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naked on drugs

Naked (On Drugs)
Naked and on drugs are presumably not instructions for how one should go about listening to one of Manchester’s most offbeat and genuinely weird offerings. Should someone actually try listening to the band on drugs, we can almost promise you that it won’t be most enjoyable of chemical experiences, take that as you will. ‘Lee-Ann’s Skin’ is probably the most accessible of the band’s tracks, despite its psychedelic sound-scape and haunting violins. However, with a name like Naked (On Drugs) commercial appeal was never exactly high on their list of priorities, and it’s just as well, certainly not a band for someone looking for an easy listen, but with a penchant for experimentalism and strong jazz influences it’s definitely eye-opening.
Check out: ‘Death Dance’

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Like so many bands before them, Stockport’s Velocets formed from the ashes of several ill-fated ventures, building on the experience garnered in their respective projects, fusing it together to create the angular atmospheric post-punk that the band offers today. A string of festival appearances this summer has allowed the band to gather a burgeoning number of fans and to hone their sound in to something that feels far more mature, far more realised than anything the lads have offered before. With only two new songs released in 2013, one can’t help but think that their focus on the live circuit might well take a back seat during the next 12 months, in favour of more studio time and a possible EP release.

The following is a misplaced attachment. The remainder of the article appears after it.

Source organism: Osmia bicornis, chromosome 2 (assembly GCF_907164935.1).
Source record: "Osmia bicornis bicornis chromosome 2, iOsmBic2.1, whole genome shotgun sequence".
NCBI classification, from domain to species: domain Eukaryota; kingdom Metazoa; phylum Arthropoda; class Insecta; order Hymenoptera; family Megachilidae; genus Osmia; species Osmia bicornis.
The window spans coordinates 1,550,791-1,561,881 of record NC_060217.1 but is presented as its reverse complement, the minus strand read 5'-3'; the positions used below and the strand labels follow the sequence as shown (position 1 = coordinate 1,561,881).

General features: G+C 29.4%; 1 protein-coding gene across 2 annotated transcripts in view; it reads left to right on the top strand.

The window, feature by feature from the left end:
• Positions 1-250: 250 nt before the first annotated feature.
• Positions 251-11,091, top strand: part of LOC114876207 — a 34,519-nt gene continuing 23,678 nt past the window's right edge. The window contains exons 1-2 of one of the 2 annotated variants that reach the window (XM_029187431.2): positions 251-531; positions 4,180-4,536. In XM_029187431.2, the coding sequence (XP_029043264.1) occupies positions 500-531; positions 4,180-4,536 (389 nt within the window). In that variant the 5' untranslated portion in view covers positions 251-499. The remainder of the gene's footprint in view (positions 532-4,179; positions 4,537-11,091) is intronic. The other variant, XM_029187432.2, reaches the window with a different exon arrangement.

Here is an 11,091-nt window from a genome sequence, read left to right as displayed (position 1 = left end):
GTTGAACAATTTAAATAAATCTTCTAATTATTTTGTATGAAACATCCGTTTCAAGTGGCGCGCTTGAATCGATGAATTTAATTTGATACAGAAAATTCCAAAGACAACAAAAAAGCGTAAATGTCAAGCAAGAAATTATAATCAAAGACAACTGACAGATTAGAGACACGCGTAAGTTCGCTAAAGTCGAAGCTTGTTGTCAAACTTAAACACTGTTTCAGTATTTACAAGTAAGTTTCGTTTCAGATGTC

Check out: ‘Naked’

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Kult Country
Caught up in an influx of Manchester bands to rival that of the B-Town scene, Kult Country, (alongside labelmates MONEY and G R E A T W A V E S) are enjoying a resurgence in the city’s scene. Their music, a meeting of atmospheric drones and industrial-tinged techno, feels like a complete exercise in catharsis, particularly one half of AA single ‘Slowburn’, the emotion of which is almost tangible. Flipside ‘Amongst the Dead Forever’ however couldn’t be more different. A relentless bass drives the track forward whilst singer Yousif Al-Karaghouli sounds like a completely different person. It’s a testament to the band’s versatility and once more it’s a testament to the musical credibility of Manchester.